During a three-day stay, officials are expected to tour the area, hike to several sites, and visit with local officials and groups.
A meeting with the San Juan County Commission is planned for 2 p.m. on Thursday at the Hideout Community Center in Monticello. While the meeting with Commissioners will be open to the public, no comment from the public will be taken.
The visit will culminate in a public hearing at the Bluff Community Center beginning at 1 p.m. on Saturday, July 16. The meeting is expected to last until 4 p.m. The center is at the corner of Third and Mulberry Streets in Bluff.
Supporters of the various proposals are taking a host of measures to ensure that their voices are heard at the meeting. It is anticipated that hundreds of people will attend.
“If you care about the future of San Juan County, you ought to come to Bluff on Saturday,” said San Juan County Commissioner Bruce Adams. “I don’t think most people in San Juan County know what we are up against.”
Supporters of the Bears Ears National Monument suggest arriving as soon as 11 a.m. for the meeting. They will be serving a free lunch.
Environmental groups are using calls, emails, advertisements and websites to ask supporters to travel to Bluff to attend the meeting and make their voices heard.
Secretary of the Interior Sally Jewell will be the highest-ranking official in the contingent, which will primarily include officials from the Department of the Interior and the Department of Agriculture.
Other officials expected to attend include U.S. Department of Agriculture Under Secretary Robert Bonnie, U.S. Forest Service Chief Tom Tidwell, Bureau of Land Management Director Neil Kornze, National Park Service Director Jonathan Jarvis, and Acting U.S. Assistant Secretary for Indian Affairs Larry Roberts.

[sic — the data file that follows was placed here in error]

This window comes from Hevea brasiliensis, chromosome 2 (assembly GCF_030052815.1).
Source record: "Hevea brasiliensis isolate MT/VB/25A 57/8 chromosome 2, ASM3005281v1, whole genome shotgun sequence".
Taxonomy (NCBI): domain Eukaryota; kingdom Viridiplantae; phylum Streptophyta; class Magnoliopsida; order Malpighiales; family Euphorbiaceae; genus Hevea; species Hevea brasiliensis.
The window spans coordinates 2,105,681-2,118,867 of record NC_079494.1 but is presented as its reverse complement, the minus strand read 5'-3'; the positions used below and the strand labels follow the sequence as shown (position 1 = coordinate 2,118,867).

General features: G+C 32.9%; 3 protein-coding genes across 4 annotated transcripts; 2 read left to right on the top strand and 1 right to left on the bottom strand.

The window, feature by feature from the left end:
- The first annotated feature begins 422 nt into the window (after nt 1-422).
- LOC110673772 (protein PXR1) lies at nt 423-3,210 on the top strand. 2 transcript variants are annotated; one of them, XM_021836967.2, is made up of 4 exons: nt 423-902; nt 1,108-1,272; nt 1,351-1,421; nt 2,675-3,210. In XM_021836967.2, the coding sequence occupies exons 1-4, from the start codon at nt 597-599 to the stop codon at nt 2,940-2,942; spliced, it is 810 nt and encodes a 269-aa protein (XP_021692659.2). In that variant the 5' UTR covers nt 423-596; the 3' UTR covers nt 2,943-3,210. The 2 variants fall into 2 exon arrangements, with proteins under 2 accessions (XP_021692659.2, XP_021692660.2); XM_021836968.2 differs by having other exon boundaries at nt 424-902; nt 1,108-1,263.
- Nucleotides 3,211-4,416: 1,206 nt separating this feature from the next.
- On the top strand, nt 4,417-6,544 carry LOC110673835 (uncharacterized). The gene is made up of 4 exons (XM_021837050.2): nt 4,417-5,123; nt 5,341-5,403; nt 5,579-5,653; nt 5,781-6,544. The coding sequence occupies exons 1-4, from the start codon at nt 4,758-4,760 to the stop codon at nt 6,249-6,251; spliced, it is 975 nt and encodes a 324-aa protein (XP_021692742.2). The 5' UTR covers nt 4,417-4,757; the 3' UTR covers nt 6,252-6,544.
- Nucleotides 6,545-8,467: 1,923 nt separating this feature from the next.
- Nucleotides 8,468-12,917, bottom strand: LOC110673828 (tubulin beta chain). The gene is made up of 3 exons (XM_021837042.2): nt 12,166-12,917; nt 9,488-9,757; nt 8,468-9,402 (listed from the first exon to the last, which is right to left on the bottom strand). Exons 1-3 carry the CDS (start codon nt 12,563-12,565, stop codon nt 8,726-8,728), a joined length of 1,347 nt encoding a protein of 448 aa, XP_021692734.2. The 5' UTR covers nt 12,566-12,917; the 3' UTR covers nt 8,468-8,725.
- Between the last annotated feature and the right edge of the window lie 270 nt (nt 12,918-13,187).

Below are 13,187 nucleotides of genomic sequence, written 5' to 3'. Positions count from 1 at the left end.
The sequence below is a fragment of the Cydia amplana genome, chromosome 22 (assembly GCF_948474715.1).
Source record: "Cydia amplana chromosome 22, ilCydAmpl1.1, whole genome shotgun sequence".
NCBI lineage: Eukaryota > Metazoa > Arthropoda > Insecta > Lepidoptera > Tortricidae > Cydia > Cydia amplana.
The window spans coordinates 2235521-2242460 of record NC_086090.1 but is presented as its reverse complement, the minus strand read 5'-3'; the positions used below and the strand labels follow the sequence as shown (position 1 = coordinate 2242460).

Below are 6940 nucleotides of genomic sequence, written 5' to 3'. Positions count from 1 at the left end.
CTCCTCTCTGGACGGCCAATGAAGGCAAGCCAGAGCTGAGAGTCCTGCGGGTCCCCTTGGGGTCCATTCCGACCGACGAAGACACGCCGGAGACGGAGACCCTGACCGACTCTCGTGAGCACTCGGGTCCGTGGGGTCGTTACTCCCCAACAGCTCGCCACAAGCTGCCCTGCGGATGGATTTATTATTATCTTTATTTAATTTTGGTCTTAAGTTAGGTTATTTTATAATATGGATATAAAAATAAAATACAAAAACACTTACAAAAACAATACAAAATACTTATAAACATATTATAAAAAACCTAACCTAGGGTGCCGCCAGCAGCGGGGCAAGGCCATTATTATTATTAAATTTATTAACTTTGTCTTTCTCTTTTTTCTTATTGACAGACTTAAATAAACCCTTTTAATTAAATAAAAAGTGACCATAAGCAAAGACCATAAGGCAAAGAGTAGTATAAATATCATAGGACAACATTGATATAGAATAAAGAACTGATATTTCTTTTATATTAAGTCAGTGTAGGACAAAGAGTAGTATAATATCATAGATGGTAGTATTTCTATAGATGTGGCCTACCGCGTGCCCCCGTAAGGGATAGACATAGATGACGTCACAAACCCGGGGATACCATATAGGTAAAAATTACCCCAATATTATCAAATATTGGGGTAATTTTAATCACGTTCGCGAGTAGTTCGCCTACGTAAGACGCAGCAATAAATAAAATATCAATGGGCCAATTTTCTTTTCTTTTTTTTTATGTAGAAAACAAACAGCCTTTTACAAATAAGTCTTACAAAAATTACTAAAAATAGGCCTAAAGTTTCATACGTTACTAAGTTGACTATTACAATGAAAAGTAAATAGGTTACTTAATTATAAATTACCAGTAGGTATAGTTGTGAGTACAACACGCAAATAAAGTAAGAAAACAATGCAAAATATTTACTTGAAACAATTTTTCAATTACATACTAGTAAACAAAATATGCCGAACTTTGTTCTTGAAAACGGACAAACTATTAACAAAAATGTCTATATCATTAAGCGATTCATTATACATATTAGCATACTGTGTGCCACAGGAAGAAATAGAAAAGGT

The two competing public lands proposals appear to be on a collision course.
The Public Lands Initiative is legislation sponsored by Utah Congressmen Rob Bishop and Jason Chaffetz, in addition to Senators Mike Lee and Orrin Hatch.
Development of the PLI has been in process for more than four years as Utah’s elected federal representatives seek to find a long-term solution to public lands issues that have festered for 40 years.
San Juan County has been involved in the PLI process, with a recommendation from the San Juan County Commission that was included in the development of the legislation.
After months of delays, the Congressmen announced last week that the PLI will be formally introduced before the House of Representatives during the current work period. Legislative hearings on the bill will be scheduled in September.
The PLI would include public lands recommendations covering seven counties in eastern Utah. In the Bears Ears area of San Juan County, the PLI would create a Bears Ears National Conservation Area (NCA).
On the other side, President Barack Obama is considering use of the Antiquities Act to designate Bears Ears National Monument, a 1.9 million-acre national monument that is almost entirely in San Juan County.
The Bears Ears National Monument has the support of environmental groups and a coalition of Native American tribes.
Portions of the national monument would be co-managed by the federal land agencies and tribal organizations.
If a presidential designation is made, the national forest areas would continue to be managed by the Department of Agriculture.